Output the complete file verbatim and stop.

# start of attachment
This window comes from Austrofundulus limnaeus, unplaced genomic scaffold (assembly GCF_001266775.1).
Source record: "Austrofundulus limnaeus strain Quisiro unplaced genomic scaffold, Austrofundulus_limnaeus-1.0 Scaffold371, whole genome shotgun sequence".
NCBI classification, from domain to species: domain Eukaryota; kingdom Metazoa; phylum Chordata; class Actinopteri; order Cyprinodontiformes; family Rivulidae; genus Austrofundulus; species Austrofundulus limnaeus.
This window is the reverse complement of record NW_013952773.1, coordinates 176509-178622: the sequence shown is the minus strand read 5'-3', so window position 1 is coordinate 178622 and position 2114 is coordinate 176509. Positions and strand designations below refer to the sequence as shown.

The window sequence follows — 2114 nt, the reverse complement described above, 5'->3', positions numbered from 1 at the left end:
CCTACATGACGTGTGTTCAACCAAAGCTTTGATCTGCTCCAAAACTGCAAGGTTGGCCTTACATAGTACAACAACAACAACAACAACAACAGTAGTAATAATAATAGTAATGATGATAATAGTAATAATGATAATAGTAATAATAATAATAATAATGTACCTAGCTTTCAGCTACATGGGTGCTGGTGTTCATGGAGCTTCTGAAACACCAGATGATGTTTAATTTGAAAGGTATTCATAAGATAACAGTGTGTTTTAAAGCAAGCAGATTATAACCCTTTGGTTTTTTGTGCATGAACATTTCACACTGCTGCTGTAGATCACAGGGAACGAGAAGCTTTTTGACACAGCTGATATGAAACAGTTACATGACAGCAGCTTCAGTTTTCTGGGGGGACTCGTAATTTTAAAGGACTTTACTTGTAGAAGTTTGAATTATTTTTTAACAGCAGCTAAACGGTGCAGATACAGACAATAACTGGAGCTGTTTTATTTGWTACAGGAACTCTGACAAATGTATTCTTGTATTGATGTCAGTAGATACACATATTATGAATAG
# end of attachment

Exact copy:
This window comes from Austrofundulus limnaeus, unplaced genomic scaffold (assembly GCF_001266775.1).
Source record: "Austrofundulus limnaeus strain Quisiro unplaced genomic scaffold, Austrofundulus_limnaeus-1.0 Scaffold371, whole genome shotgun sequence".
NCBI classification, from domain to species: domain Eukaryota; kingdom Metazoa; phylum Chordata; class Actinopteri; order Cyprinodontiformes; family Rivulidae; genus Austrofundulus; species Austrofundulus limnaeus.
This window is the reverse complement of record NW_013952773.1, coordinates 176509-178622: the sequence shown is the minus strand read 5'-3', so window position 1 is coordinate 178622 and position 2114 is coordinate 176509. Positions and strand designations below refer to the sequence as shown.

The window sequence follows — 2114 nt, the reverse complement described above, 5'->3', positions numbered from 1 at the left end:
CCTACATGACGTGTGTTCAACCAAAGCTTTGATCTGCTCCAAAACTGCAAGGTTGGCCTTACATAGTACAACAACAACAACAACAACAACAGTAGTAATAATAATAGTAATGATGATAATAGTAATAATGATAATAGTAATAATAATAATAATAATGTACCTAGCTTTCAGCTACATGGGTGCTGGTGTTCATGGAGCTTCTGAAACACCAGATGATGTTTAATTTGAAAGGTATTCATAAGATAACAGTGTGTTTTAAAGCAAGCAGATTATAACCCTTTGGTTTTTTGTGCATGAACATTTCACACTGCTGCTGTAGATCACAGGGAACGAGAAGCTTTTTGACACAGCTGATATGAAACAGTTACATGACAGCAGCTTCAGTTTTCTGGGGGGACTCGTAATTTTAAAGGACTTTACTTGTAGAAGTTTGAATTATTTTTTAACAGCAGCTAAACGGTGCAGATACAGACAATAACTGGAGCTGTTTTATTTGWTACAGGAACTCTGACAAATGTATTCTTGTATTGATGTCAGTAGATACACATATTATGAATAG